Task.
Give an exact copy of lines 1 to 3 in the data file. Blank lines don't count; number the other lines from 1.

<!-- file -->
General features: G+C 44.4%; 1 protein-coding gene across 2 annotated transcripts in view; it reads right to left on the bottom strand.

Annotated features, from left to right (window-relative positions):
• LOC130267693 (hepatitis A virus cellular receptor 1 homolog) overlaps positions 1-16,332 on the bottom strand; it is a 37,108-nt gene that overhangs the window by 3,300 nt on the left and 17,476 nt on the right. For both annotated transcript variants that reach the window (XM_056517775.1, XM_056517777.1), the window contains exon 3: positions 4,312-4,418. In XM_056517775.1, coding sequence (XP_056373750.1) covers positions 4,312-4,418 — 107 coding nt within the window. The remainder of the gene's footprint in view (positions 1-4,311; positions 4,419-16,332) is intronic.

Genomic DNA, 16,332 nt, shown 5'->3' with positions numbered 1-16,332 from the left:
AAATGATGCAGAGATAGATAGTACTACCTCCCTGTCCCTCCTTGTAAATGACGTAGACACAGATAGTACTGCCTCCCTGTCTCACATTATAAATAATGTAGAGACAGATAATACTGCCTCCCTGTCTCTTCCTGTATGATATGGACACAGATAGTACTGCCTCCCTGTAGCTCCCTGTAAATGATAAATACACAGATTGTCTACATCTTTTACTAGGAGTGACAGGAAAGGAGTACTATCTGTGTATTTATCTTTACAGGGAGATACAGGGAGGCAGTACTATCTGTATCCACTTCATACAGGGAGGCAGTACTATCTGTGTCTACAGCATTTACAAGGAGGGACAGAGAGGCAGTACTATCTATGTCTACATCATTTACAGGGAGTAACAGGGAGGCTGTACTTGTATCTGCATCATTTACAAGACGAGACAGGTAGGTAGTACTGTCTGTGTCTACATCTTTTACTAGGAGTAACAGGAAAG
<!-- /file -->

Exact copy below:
General features: G+C 44.4%; 1 protein-coding gene across 2 annotated transcripts in view; it reads right to left on the bottom strand.

Annotated features, from left to right (window-relative positions):
• LOC130267693 (hepatitis A virus cellular receptor 1 homolog) overlaps positions 1-16,332 on the bottom strand; it is a 37,108-nt gene that overhangs the window by 3,300 nt on the left and 17,476 nt on the right. For both annotated transcript variants that reach the window (XM_056517775.1, XM_056517777.1), the window contains exon 3: positions 4,312-4,418. In XM_056517775.1, coding sequence (XP_056373750.1) covers positions 4,312-4,418 — 107 coding nt within the window. The remainder of the gene's footprint in view (positions 1-4,311; positions 4,419-16,332) is intronic.